Coral reefs and their wildlife already face threats like ocean acidification and overfishing. The international trade in coral reef wildlife for “ornamental” uses like household aquariums, home décor, and jewelry also harms these ecosystems and reduces their ability to recover from other threats.
While EDF works with fishermen and fishery managers to use catch shares to end overfishing, we’re also working with other conservation and humane advocates to find solutions to the coral reef wildlife trade problem.
The problem’s scale is huge and growing. Globally, more than 30 million fish, 1.5 million live stony corals, 4 million pounds of dead coral and 5.5 million pounds of shells from thousands of species are removed from coral reef ecosystems in 45 countries each year.
The United States is the destination for up to 60% of these creatures. Though some U.S. importers demand responsible stewardship, most do not, so coral reef wildlife sold here are typically collected and imported using practices that cause significant environmental harm to wildlife and their surrounding environments.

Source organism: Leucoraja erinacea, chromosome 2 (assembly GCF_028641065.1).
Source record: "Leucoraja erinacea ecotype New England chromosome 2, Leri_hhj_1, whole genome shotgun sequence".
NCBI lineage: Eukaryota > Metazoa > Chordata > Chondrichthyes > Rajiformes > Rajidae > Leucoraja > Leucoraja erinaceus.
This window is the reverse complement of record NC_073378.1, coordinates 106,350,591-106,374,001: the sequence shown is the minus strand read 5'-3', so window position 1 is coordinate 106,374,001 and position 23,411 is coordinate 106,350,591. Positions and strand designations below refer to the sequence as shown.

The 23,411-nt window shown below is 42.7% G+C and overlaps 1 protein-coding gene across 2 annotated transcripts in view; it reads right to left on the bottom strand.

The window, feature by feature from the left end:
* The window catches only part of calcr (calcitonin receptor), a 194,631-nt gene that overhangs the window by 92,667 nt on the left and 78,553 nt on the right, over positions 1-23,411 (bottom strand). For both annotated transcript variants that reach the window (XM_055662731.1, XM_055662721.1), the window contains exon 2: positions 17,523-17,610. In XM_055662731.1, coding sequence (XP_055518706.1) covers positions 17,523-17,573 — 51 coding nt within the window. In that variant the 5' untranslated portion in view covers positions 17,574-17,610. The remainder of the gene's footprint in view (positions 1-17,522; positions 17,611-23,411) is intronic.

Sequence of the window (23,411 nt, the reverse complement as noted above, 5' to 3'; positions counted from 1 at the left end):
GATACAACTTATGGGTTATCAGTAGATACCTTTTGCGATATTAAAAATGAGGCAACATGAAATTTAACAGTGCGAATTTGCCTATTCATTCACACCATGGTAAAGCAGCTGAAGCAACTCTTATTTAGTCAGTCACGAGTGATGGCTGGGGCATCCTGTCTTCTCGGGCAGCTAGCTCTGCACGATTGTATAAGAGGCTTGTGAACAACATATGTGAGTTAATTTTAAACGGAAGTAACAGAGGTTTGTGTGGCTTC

Collectors often squirt toxic chemicals like cyanide, bleach or gasoline into waters around coral reefs as sedatives, or they crush delicate corals to make collection of fish easier. These practices destroy critical habitats, remove the parasite cleaners and fragile reef-building species that rebuild and maintain the reef, and dramatically reduce biodiversity. To make matters worse, inhumane practices like these mean up to 40% of animals taken for importation die shortly after collection, forcing collectors to take even more animals, accelerating damage to coral reef ecosystems.
We can all be part of the solution.
If you’re stocking a home or business aquarium, ask the store for assurances that the creatures were collected and imported using sustainable and humane practices.
Solving this serious problem begins with understanding it. By improving the way we trade in coral reef wildlife, we can protect the health and sustainability of coral reef wildlife and the ecosystems they call home.